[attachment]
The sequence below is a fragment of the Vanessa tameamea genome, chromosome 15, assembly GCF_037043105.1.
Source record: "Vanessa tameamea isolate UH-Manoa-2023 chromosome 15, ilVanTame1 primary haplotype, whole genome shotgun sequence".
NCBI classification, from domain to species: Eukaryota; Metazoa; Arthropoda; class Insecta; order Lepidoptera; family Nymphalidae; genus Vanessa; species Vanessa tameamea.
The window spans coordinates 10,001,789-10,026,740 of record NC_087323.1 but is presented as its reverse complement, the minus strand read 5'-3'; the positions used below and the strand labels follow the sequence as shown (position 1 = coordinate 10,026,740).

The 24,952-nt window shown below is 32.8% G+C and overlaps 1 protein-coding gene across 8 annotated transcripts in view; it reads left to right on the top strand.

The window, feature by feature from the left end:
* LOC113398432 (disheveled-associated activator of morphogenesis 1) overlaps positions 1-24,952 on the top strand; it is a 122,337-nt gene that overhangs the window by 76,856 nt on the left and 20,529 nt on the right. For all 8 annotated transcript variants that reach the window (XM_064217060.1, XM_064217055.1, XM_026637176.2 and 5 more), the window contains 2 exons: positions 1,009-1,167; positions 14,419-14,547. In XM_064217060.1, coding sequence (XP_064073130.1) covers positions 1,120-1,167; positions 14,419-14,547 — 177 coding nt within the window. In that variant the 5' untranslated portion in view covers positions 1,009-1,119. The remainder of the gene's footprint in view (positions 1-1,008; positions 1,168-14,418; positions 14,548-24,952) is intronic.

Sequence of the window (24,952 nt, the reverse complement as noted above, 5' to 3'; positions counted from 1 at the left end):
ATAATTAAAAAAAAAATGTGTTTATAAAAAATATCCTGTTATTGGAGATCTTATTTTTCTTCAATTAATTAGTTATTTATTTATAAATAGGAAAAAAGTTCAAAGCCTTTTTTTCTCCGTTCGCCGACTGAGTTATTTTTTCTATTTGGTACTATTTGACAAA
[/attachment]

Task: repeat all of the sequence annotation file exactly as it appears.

The sequence below is a fragment of the Vanessa tameamea genome, chromosome 15, assembly GCF_037043105.1.
Source record: "Vanessa tameamea isolate UH-Manoa-2023 chromosome 15, ilVanTame1 primary haplotype, whole genome shotgun sequence".
NCBI classification, from domain to species: Eukaryota; Metazoa; Arthropoda; class Insecta; order Lepidoptera; family Nymphalidae; genus Vanessa; species Vanessa tameamea.
The window spans coordinates 10,001,789-10,026,740 of record NC_087323.1 but is presented as its reverse complement, the minus strand read 5'-3'; the positions used below and the strand labels follow the sequence as shown (position 1 = coordinate 10,026,740).

The 24,952-nt window shown below is 32.8% G+C and overlaps 1 protein-coding gene across 8 annotated transcripts in view; it reads left to right on the top strand.

The window, feature by feature from the left end:
* LOC113398432 (disheveled-associated activator of morphogenesis 1) overlaps positions 1-24,952 on the top strand; it is a 122,337-nt gene that overhangs the window by 76,856 nt on the left and 20,529 nt on the right. For all 8 annotated transcript variants that reach the window (XM_064217060.1, XM_064217055.1, XM_026637176.2 and 5 more), the window contains 2 exons: positions 1,009-1,167; positions 14,419-14,547. In XM_064217060.1, coding sequence (XP_064073130.1) covers positions 1,120-1,167; positions 14,419-14,547 — 177 coding nt within the window. In that variant the 5' untranslated portion in view covers positions 1,009-1,119. The remainder of the gene's footprint in view (positions 1-1,008; positions 1,168-14,418; positions 14,548-24,952) is intronic.

Sequence of the window (24,952 nt, the reverse complement as noted above, 5' to 3'; positions counted from 1 at the left end):
ATAATTAAAAAAAAAATGTGTTTATAAAAAATATCCTGTTATTGGAGATCTTATTTTTCTTCAATTAATTAGTTATTTATTTATAAATAGGAAAAAAGTTCAAAGCCTTTTTTTCTCCGTTCGCCGACTGAGTTATTTTTTCTATTTGGTACTATTTGACAAA